In contrast to a criminal prosecution for drunk driving, the administrative remedy involving the suspension of driver's licenses was designed to be a "swift and certain" method of deterring such conduct. fn. 5 (Gikas v. Zolin, supra, 6 Cal. 4th 841, 847, citing Bell v. Department of Motor Vehicles (1992) 11 Cal. App. 4th 304, 312 [13 Cal. Rptr. 2d 830].) "Before it may suspend a person's driving privilege, the Department must make a specific factual determination the person was driving or in physical control of a vehicle while intoxicated (§ 13557). The determination is reviewable at a full administrative hearing (§ 13558). The suspension must be rescinded if the person is acquitted of criminal charges 'relating to' this determination of facts (§ 13353.2, subd. (e)). It would be inconsistent with the purpose of this factfinding procedure, and with the intent to suspend the driving privilege of those who are thus found to have been driving under the influence, to rescind the suspension for reasons that have nothing to do with whether the person was in fact driving while intoxicated." (Agresti v. Department of Motor Vehicles (1992) 5 Cal. App. 4th 599, 606 [7 Cal. Rptr. 2d 353].)
In enacting the administrative per se law, the Legislature did not intend to create a more onerous process, as opposed to the criminal process, of deterring drunk drivers. (See Bell v. Department of Motor Vehicles (1992) 11 Cal. App. 4th 304, 312 [13 Cal. Rptr. 2d 830].) Rather, as indicated throughout [76 Cal. App. 4th 273] this opinion, the fact of drunk driving alone, as determined by the statutory elements, triggers the mandatory imposition of suspension. No other considerations are relevant to the DMV's factfinding process.
In summary, according to the relevant statutes and their policy considerations, the duress and necessity defenses are inapplicable to the DMV's determination of whether to suspend (§ 13353.2, subd. (a)), or uphold the suspension of (§ 13557, subd. (b)(2)), an individual's driver's license.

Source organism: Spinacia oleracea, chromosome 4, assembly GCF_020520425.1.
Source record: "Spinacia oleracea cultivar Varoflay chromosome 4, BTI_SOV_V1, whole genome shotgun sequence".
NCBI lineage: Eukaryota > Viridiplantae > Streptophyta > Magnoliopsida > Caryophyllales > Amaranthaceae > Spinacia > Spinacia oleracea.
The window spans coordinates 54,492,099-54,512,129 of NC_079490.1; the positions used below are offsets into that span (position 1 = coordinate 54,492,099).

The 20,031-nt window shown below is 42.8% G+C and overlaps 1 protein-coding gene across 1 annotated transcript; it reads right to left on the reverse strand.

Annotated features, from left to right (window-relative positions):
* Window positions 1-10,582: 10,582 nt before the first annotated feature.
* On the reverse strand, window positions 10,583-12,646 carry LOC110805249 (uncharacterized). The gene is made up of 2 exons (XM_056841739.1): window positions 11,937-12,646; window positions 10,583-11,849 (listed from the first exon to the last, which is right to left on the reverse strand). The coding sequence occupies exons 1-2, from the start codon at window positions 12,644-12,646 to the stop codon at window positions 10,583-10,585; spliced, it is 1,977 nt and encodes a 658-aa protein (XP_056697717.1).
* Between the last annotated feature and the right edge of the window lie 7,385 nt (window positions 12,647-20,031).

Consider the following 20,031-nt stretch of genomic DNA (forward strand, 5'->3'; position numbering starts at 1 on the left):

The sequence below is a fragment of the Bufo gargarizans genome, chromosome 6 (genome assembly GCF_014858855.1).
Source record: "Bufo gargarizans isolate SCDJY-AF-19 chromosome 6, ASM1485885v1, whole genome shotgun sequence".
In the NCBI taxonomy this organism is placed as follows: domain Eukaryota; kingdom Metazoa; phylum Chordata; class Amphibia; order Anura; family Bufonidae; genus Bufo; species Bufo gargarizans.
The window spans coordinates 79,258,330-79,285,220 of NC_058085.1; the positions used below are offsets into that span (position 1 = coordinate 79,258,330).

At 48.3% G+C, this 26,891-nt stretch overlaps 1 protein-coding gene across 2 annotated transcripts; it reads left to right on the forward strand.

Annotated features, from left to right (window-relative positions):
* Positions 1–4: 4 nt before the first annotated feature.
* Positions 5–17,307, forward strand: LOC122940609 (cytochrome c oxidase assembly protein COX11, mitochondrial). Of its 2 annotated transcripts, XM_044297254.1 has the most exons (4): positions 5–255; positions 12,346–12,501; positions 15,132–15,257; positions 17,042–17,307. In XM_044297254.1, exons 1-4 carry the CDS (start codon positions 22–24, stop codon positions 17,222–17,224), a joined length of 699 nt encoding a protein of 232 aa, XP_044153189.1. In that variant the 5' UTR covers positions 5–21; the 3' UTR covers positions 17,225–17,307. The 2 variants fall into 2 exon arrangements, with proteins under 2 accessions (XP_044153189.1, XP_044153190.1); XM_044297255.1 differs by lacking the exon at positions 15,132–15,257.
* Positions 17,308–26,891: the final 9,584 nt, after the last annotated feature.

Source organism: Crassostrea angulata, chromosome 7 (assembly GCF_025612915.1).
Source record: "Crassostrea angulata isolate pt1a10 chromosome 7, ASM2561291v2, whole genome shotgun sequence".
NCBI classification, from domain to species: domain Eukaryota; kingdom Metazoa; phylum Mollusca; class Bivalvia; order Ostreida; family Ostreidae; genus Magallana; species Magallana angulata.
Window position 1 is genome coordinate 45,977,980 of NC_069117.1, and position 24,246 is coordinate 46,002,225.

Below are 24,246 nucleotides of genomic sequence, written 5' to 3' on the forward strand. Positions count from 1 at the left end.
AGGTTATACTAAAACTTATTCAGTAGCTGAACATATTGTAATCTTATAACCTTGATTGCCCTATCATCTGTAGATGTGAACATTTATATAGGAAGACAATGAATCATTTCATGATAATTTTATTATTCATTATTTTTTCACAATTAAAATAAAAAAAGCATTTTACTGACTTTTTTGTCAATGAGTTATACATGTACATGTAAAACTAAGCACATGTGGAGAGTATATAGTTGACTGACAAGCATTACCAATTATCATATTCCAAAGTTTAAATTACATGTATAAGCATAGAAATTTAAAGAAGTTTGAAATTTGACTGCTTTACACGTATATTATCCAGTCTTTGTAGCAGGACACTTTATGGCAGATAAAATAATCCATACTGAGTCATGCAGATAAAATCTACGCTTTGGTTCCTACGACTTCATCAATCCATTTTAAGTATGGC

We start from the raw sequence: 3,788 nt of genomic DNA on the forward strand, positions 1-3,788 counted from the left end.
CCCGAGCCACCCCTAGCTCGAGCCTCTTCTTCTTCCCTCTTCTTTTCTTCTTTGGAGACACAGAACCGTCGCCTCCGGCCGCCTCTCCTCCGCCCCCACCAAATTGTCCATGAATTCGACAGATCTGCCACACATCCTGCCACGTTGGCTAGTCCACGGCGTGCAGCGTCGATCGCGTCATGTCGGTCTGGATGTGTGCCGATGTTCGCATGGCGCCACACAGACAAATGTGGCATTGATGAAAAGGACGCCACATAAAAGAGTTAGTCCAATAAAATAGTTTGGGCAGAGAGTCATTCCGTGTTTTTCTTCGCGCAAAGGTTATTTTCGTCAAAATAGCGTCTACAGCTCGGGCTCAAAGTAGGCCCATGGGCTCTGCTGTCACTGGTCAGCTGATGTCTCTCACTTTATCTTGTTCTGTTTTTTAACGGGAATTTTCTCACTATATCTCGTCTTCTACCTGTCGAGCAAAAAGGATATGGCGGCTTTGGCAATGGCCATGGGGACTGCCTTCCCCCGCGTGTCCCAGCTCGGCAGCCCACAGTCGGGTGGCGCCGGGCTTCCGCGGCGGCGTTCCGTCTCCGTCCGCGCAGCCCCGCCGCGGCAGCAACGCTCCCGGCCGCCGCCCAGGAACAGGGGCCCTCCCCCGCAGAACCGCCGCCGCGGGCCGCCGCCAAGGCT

We reverse the superior court's grant of plaintiff's writ of administrative mandate and order the DMV to recover its costs on appeal.
Richli, Acting P. J., and Ward, J., concurred.
FN 1. The statutory procedure for determining whether to suspend an individual's driving privileges for driving under the influence of alcohol (see Veh. Code, § 13353.2 et seq.) is often referred to as the "administrative per se" law or proceedings. (Lake v. Reed (1997) 16 Cal. 4th 448, 454 [65 Cal. Rptr. 2d 860, 940 P.2d 311].)
FN 2. All further statutory references are to the Vehicle Code unless otherwise stated.
FN 3. Section 13557 provides, in relevant part:
"(2) If the department determines in the review of a determination made under Section 13353.2, by the preponderance of the evidence, all of the following facts, the department shall sustain the order of suspension or revocation, or if the person is under 21 years of age and does not yet have a driver's license, the department shall delay issuance of that license for one year:
"(A) That the peace officer had reasonable cause to believe that the person had been driving a motor vehicle in violation of Section 23136, 23140, 23152, or 23153.
"(B) That the person was placed under arrest or, if the alleged violation was of Section 23136, that the person was lawfully detained.
"(C) That the person was driving a motor vehicle under any of the following circumstances:
"(i) When the person had 0.08 percent or more, by weight, of alcohol in his or her blood.
"(ii) When the person was under the age of 21 years and had 0.05 percent or more, by weight, of alcohol in his or her blood.
"(iii) When the person was under 21 years of age and had a blood-alcohol concentration of 0.01 percent or greater, as measured by a preliminary alcohol screening test, or other chemical test."
FN 4. "Actus reus" is defined as "the physical aspect of a crime, whereas the mens rea (guilty mind) involves the intent factor." (Black's Law Dict. (6th ed. 1990) p. 36, col. 2.)
FN 5. "The express legislative purposes of the administrative suspension procedure are: (1) to provide safety to persons using the highways by quickly suspending the driving privilege of persons who drive with excessive blood-alcohol levels; (2) to guard against erroneous deprivation by providing a prompt administrative review of the suspension; and (3) to place no restriction on the ability of a prosecutor to pursue related criminal actions. [Citations.]" (Gikas v. Zolin (1993) 6 Cal. 4th 841, 847 [25 Cal. Rptr. 2d 500, 863 P.2d 745].)